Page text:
An exhibition opening on Wednesday will feature art created by Native American students and alumni of Haskell Indian Nations University, who tell stories of resistance and healing through their work.
Artist and Haskell art professor David Titterington is the curator of the exhibition, “The Heart Is a Fist.” The title comes from poet Joy Harjo’s poem, “Break My Heart,” in which she writes, “The heart is a fist / It pockets prayer or holds rage.”
The exhibition was first shown in April at the Kansas City Public Library in conjunction with Harjo’s reading of her book, “An American Sunrise.” Harjo was the first Native American person to serve as U.S. poet laureate. Titterington explained the upcoming version of The Heart Is a Fist, showing at the University of Kansas, brings a different context and will occupy a much larger gallery space.
“Here, it’s more about exposing these ideas without Harjo. Or rather, most of the work was made before Harjo’s book even came out, so the work can and should be seen on its own,” Titterington said via email.
The Heart Is a Fist consists of pieces by former and current Haskell students — all who utilize their own techniques to tell powerful stories of “ancestral connections, beauty, humor, art as ceremony, and creation as survivance,” Titterington said. He explained that these only make up a fraction of the artwork produced at Haskell each semester.
Many of the featured works pay homage to the Missing and Murdered Indigenous Women (MMIW) movement and connect to Indian residential boarding schools, as well as Native stereotypes, “tribal patterns, family crests, and ceremonial ‘power objects,’” Titterington said.
Illustrations of pain are paired with joy and laughter within the collection as well.
“There is also humor in the show and positive images of sisterhood, as we see in a large colored pencil drawing by Alexis Whitehorn-Coriz of two young girls surrounded by floral patterns, walking together barefoot in the mud,” Titterington said.
In addition to Titterington’s collection, works by artist Sydney Pursel will be featured alongside. Pursel is a local artist, hired this year as KU’s first curator for public practice.
Pursel, who is an enrolled member of the Iowa Tribe of Kansas and Nebraska, will be showing a piece called “Earth Day Intervention.” Pursel said she began locating Statue of Liberty replicas, which are a project of the Boy Scouts of America, around Kansas and Missouri. As part of a project, she dressed the various replicas in Native American regalia, making a statement.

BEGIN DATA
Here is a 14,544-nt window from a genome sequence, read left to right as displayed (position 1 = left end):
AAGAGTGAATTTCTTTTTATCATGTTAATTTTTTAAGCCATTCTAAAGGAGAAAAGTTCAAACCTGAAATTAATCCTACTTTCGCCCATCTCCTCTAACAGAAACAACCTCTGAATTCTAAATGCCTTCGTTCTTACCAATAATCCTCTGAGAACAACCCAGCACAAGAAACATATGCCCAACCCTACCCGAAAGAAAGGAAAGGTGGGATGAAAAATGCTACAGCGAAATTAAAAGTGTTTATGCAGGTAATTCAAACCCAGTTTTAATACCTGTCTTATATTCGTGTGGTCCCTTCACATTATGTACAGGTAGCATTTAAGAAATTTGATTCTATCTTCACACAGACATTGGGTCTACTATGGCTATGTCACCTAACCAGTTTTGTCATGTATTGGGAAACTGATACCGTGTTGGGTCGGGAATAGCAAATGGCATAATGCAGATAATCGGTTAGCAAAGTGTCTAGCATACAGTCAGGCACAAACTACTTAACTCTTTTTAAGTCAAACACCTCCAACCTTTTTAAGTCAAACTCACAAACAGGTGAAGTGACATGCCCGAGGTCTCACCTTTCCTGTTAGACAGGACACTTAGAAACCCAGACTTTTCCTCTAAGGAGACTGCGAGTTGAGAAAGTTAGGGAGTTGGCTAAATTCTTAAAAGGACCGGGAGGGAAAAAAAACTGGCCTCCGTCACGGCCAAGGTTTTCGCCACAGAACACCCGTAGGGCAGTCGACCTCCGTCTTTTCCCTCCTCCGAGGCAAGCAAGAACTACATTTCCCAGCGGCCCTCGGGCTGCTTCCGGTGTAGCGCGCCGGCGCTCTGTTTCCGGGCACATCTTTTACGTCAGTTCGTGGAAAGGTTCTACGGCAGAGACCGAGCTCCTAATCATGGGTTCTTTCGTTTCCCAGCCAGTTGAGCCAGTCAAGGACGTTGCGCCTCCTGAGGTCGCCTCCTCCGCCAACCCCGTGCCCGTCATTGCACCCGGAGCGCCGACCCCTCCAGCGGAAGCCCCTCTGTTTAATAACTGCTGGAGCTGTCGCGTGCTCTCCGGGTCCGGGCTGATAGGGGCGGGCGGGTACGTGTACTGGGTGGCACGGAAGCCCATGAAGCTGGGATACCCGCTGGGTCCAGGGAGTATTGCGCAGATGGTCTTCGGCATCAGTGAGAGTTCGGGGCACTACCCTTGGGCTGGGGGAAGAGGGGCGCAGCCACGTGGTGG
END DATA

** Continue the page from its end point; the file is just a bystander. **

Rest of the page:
“The Statue of Liberty is this welcoming beacon to the United States, but I wanted to honor the original inhabitants of the United States because they were here first,” Pursel said. “So it was a way to highlight Indigenous women, honor Indigenous women, showcase different regalia styles, and then draw attention to the fact that Indigenous peoples were here first.”
Since the project is still in the works and Pursel hopes to eventually expand it, she will be showing a video about the project, prints of four of the statues, and one outfit on a cardboard cutout of a statue as part of the exhibit.
The exhibition will be on display from Wednesday, Oct. 12 through Friday, Nov. 4 at Edgar Heap of Birds Family Gallery — which is on the third floor of Chalmers Hall at KU, 1467 Jayhawk Blvd. It will be open for viewing from 9 a.m. to 5 p.m. Mondays through Fridays.
A reception will be held from 2 to 4 p.m. on Sunday, Oct. 23 at the gallery, with a panel discussion at 3 p.m.
The Edgar Heap of Birds Family Gallery – named after artist and KU alumnus Hock E Aye Vi Edgar Heap of Birds, enrolled member of the Cheyenne and Arapaho Tribes – was formerly called the Arts and Design Gallery, and Pursel said she hopes this exhibition will advance opportunities for the artists.
“I’m also really excited that the gallery has this new name and that Native artists are going to be featured in it so that we can give them some additional lines on their resume with a more impactful name to the gallery,” Pursel said.
See the full list of featured artists on the exhibition’s Facebook event page.